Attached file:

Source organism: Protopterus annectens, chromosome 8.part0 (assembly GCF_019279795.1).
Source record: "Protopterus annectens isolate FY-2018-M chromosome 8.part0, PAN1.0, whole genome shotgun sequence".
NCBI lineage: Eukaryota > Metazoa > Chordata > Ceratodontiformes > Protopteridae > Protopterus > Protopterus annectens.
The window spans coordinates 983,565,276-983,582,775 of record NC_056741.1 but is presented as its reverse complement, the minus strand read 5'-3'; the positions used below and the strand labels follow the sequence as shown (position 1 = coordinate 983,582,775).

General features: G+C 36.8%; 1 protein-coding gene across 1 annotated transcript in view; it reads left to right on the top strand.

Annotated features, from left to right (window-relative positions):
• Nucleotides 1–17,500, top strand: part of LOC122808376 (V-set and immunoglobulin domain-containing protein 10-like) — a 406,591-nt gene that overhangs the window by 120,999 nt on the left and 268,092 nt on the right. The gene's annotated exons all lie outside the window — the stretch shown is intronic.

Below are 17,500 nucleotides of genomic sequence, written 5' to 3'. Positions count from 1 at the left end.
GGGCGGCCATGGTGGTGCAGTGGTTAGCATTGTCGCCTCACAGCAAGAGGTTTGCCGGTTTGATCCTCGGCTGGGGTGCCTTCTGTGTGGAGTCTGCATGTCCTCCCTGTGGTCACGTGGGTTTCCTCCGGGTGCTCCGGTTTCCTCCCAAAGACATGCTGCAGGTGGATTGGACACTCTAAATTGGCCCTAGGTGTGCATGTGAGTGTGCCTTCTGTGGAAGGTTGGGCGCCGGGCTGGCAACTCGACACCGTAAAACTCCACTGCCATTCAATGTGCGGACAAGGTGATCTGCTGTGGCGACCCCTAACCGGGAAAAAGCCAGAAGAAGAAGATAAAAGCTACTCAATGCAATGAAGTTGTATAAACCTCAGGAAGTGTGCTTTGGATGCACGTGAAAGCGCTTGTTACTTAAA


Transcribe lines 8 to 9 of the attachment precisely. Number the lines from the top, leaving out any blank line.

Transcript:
Below are 17,500 nucleotides of genomic sequence, written 5' to 3'. Positions count from 1 at the left end.
GGGCGGCCATGGTGGTGCAGTGGTTAGCATTGTCGCCTCACAGCAAGAGGTTTGCCGGTTTGATCCTCGGCTGGGGTGCCTTCTGTGTGGAGTCTGCATGTCCTCCCTGTGGTCACGTGGGTTTCCTCCGGGTGCTCCGGTTTCCTCCCAAAGACATGCTGCAGGTGGATTGGACACTCTAAATTGGCCCTAGGTGTGCATGTGAGTGTGCCTTCTGTGGAAGGTTGGGCGCCGGGCTGGCAACTCGACACCGTAAAACTCCACTGCCATTCAATGTGCGGACAAGGTGATCTGCTGTGGCGACCCCTAACCGGGAAAAAGCCAGAAGAAGAAGATAAAAGCTACTCAATGCAATGAAGTTGTATAAACCTCAGGAAGTGTGCTTTGGATGCACGTGAAAGCGCTTGTTACTTAAA